Trademarks apply to logos (like the “g”) or brand names (like, say, “DC Comics”), and are effective in perpetuity as long as their owners defend them (as Brooks has done). Copyrights, on the other hand, apply to creative works like books, movies, and comics, and are only in effect for a limited time (currently 95 years after publication or 120 years after creation, whichever comes sooner, for corporate works like Supes), and are effective regardless of whether the owner defends them or not. If I made a bootleg Superman movie and DC decided not to take me to court over it (though they would have every right to do so), it would in no way compromise their claim on Superman’s copyright, and they would still be able to defend it if someone else tried to infringe on it. (J.K. Rowling, for instance, chooses not to go after people who write Harry Potter fanfic for non-commercial purposes, but she still legally holds all the rights to the Harry Potter universe.)

      I also have to say I find it strange that you feel the need to point out that I wasn’t around in the 1930s, as if that somehow invalidates my opinion that earliest Superman comics were the best. No, I wasn’t around when they were published, but they still exist, and I’m still fully capable of reading them. Take a glance at the sidebar, and you’ll see that of the four books I’m currently reading, three were published well before I was born (including Summa Theologica, which is almost a thousand years old). People read old books sometimes. It happens. I appreciate the old comics because Superman was clever and fun back then, the writers were smartly political without being overbearing, and they didn’t beat you over the head with the sci-fi elements. These days, Superman is neither clever nor fun-loving; he just punches his problems until they go away.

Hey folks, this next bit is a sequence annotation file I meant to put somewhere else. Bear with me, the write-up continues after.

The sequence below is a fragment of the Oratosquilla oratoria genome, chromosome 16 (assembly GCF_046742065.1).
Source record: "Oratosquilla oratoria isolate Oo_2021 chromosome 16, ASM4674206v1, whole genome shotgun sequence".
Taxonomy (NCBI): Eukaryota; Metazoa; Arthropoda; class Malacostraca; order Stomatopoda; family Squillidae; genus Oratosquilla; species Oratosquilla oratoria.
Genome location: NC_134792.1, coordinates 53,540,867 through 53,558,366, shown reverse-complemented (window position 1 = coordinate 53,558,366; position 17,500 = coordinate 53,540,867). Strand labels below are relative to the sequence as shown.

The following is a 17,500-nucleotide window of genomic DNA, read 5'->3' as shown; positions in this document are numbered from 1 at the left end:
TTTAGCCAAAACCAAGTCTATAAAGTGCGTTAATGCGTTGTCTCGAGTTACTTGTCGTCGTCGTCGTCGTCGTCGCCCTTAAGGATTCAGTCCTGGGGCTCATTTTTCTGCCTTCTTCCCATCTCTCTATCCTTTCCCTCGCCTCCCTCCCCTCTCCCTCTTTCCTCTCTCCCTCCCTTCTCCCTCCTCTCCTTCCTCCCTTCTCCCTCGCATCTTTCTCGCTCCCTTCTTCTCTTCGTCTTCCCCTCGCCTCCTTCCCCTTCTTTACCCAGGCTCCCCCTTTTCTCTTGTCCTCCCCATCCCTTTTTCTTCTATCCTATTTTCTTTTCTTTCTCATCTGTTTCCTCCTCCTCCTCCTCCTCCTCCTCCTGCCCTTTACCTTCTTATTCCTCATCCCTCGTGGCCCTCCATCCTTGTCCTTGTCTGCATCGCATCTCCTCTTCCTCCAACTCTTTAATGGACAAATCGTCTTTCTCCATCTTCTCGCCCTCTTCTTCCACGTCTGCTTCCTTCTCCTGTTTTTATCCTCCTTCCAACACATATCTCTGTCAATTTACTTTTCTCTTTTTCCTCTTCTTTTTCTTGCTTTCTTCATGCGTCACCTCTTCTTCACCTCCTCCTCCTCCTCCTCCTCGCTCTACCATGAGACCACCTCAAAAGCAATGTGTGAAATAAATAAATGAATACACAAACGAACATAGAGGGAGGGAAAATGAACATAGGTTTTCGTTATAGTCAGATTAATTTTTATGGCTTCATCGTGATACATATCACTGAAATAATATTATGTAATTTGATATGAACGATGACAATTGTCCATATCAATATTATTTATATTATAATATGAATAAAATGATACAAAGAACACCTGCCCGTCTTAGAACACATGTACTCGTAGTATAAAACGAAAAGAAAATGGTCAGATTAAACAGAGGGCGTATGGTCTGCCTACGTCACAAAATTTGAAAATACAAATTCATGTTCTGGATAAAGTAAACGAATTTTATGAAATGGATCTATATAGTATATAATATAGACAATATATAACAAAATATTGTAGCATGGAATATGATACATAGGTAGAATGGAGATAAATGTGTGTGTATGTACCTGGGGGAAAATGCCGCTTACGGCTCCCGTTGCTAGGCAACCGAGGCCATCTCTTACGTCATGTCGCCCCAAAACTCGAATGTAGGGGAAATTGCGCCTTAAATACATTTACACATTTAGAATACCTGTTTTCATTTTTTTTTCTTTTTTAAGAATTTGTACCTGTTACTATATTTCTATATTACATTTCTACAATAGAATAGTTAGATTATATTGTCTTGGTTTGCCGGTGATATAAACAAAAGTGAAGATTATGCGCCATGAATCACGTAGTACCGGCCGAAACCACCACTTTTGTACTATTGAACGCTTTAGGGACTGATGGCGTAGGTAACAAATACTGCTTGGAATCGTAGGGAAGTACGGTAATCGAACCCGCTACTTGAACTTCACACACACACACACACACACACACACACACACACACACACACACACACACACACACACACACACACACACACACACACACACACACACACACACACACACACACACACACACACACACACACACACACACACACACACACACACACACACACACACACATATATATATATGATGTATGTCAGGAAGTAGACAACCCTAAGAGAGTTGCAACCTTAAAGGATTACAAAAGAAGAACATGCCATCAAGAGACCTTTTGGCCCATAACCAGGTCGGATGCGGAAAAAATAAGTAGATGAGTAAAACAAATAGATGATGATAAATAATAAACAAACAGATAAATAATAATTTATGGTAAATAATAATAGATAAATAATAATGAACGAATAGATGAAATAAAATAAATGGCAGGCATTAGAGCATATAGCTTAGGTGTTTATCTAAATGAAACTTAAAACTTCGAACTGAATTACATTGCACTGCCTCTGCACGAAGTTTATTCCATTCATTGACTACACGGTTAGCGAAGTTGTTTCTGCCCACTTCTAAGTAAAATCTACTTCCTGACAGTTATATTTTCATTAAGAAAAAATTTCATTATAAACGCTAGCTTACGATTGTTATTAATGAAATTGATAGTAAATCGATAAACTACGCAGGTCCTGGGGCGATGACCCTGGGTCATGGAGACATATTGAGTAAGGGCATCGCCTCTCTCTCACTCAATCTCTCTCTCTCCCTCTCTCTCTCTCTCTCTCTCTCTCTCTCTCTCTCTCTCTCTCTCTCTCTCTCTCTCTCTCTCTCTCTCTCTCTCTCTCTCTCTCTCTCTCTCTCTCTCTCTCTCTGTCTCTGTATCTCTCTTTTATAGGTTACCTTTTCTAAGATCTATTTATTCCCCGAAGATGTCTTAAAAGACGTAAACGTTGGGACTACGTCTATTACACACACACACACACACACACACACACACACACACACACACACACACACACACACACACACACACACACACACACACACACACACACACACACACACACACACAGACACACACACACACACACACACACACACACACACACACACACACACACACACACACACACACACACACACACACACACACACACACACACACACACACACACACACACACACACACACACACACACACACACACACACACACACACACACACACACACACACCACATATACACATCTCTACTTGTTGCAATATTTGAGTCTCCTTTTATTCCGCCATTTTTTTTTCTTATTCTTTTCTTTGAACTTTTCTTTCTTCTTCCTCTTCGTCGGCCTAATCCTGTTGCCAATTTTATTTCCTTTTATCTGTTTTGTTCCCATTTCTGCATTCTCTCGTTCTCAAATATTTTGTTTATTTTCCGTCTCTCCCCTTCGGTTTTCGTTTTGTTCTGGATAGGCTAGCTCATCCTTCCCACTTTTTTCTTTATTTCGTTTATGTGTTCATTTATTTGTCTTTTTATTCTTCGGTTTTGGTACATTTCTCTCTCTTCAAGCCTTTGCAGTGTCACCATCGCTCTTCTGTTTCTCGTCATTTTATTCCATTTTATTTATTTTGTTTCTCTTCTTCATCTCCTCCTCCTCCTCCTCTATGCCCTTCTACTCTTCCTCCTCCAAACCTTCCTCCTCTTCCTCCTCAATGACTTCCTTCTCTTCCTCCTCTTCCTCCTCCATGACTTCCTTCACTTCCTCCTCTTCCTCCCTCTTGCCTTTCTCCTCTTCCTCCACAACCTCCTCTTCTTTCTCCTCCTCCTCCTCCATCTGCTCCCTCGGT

You’re right, of course, that characters like Superman act as financial tentpoles for riskier works like Inception. However, this is because the character is *established*, not because he’s *copyrighted*. (For instance, a lot of people went to see Oz the Great and Powerful because they knew and loved the character. Whether he was copyrighted or not had nothing to do with it.) If Superman were allowed to enter the public domain, Warner Bros. would still be free to make Supes movies; they would just have to compete against other people doing so. In other words, they would have to actually make good Superman movies. The only reason people are going to Man of Steel right now is that (1) people like Superman, and (2) Man of Steel is the only Superman movie in theaters. With a little competition, there would be an incentive to make Superman movies that are actually good.

      I have to admit, though, I have no idea how something can be “both completely subjective and flat out wrong.” Yeah, it’s just my opinion — that’s what I do. I’m a blogger. I share opinions on the Internet, and it’s all in good fun. You’re welcome to disagree, but don’t tell me that my subjective opinions are objectively wrong; that’s silly. I’d be interested to hear, though, which recent Superman adventures you’ve found compelling. I don’t pretend to be a huge comic book nerd (they’re pretty low on my list of media), but I still have yet to find a recent Superman work that I thought was worth the time it took me to read it.